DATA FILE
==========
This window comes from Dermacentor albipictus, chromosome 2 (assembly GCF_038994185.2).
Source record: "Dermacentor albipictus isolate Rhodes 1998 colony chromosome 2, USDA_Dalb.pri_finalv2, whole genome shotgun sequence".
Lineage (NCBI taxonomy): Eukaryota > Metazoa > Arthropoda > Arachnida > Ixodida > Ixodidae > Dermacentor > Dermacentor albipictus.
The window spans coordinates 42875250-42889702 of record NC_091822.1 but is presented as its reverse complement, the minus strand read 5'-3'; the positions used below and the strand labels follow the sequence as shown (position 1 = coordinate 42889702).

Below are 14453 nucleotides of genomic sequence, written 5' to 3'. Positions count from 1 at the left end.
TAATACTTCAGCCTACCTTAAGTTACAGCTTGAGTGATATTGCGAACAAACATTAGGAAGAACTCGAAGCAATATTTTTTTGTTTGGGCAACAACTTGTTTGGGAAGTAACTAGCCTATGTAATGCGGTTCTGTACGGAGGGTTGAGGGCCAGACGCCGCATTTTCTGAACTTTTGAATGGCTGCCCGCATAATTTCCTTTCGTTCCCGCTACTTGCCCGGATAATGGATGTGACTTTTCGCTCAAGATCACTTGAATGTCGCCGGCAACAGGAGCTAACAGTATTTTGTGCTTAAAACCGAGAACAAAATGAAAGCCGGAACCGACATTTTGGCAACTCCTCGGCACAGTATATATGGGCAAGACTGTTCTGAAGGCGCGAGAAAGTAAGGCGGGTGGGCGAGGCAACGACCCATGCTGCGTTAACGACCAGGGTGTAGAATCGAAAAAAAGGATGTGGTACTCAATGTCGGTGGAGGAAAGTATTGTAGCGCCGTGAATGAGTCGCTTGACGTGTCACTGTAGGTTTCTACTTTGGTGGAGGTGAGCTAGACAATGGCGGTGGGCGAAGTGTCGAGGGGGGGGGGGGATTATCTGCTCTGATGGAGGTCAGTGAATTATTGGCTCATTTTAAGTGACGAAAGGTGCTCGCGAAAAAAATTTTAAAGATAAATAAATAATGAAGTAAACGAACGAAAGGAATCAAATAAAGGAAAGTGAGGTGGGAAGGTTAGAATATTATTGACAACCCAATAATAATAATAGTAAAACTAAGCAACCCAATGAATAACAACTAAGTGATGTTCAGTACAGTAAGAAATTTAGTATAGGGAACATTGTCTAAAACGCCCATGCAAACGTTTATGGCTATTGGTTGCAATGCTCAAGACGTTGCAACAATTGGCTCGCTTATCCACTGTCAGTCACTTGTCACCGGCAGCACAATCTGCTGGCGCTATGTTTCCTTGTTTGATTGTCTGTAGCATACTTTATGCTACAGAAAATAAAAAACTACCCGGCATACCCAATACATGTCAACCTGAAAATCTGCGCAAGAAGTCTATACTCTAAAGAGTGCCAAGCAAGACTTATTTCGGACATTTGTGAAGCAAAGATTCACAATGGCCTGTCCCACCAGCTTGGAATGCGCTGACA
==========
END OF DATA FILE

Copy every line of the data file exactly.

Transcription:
This window comes from Dermacentor albipictus, chromosome 2 (assembly GCF_038994185.2).
Source record: "Dermacentor albipictus isolate Rhodes 1998 colony chromosome 2, USDA_Dalb.pri_finalv2, whole genome shotgun sequence".
Lineage (NCBI taxonomy): Eukaryota > Metazoa > Arthropoda > Arachnida > Ixodida > Ixodidae > Dermacentor > Dermacentor albipictus.
The window spans coordinates 42875250-42889702 of record NC_091822.1 but is presented as its reverse complement, the minus strand read 5'-3'; the positions used below and the strand labels follow the sequence as shown (position 1 = coordinate 42889702).

Below are 14453 nucleotides of genomic sequence, written 5' to 3'. Positions count from 1 at the left end.
TAATACTTCAGCCTACCTTAAGTTACAGCTTGAGTGATATTGCGAACAAACATTAGGAAGAACTCGAAGCAATATTTTTTTGTTTGGGCAACAACTTGTTTGGGAAGTAACTAGCCTATGTAATGCGGTTCTGTACGGAGGGTTGAGGGCCAGACGCCGCATTTTCTGAACTTTTGAATGGCTGCCCGCATAATTTCCTTTCGTTCCCGCTACTTGCCCGGATAATGGATGTGACTTTTCGCTCAAGATCACTTGAATGTCGCCGGCAACAGGAGCTAACAGTATTTTGTGCTTAAAACCGAGAACAAAATGAAAGCCGGAACCGACATTTTGGCAACTCCTCGGCACAGTATATATGGGCAAGACTGTTCTGAAGGCGCGAGAAAGTAAGGCGGGTGGGCGAGGCAACGACCCATGCTGCGTTAACGACCAGGGTGTAGAATCGAAAAAAAGGATGTGGTACTCAATGTCGGTGGAGGAAAGTATTGTAGCGCCGTGAATGAGTCGCTTGACGTGTCACTGTAGGTTTCTACTTTGGTGGAGGTGAGCTAGACAATGGCGGTGGGCGAAGTGTCGAGGGGGGGGGGGGATTATCTGCTCTGATGGAGGTCAGTGAATTATTGGCTCATTTTAAGTGACGAAAGGTGCTCGCGAAAAAAATTTTAAAGATAAATAAATAATGAAGTAAACGAACGAAAGGAATCAAATAAAGGAAAGTGAGGTGGGAAGGTTAGAATATTATTGACAACCCAATAATAATAATAGTAAAACTAAGCAACCCAATGAATAACAACTAAGTGATGTTCAGTACAGTAAGAAATTTAGTATAGGGAACATTGTCTAAAACGCCCATGCAAACGTTTATGGCTATTGGTTGCAATGCTCAAGACGTTGCAACAATTGGCTCGCTTATCCACTGTCAGTCACTTGTCACCGGCAGCACAATCTGCTGGCGCTATGTTTCCTTGTTTGATTGTCTGTAGCATACTTTATGCTACAGAAAATAAAAAACTACCCGGCATACCCAATACATGTCAACCTGAAAATCTGCGCAAGAAGTCTATACTCTAAAGAGTGCCAAGCAAGACTTATTTCGGACATTTGTGAAGCAAAGATTCACAATGGCCTGTCCCACCAGCTTGGAATGCGCTGACA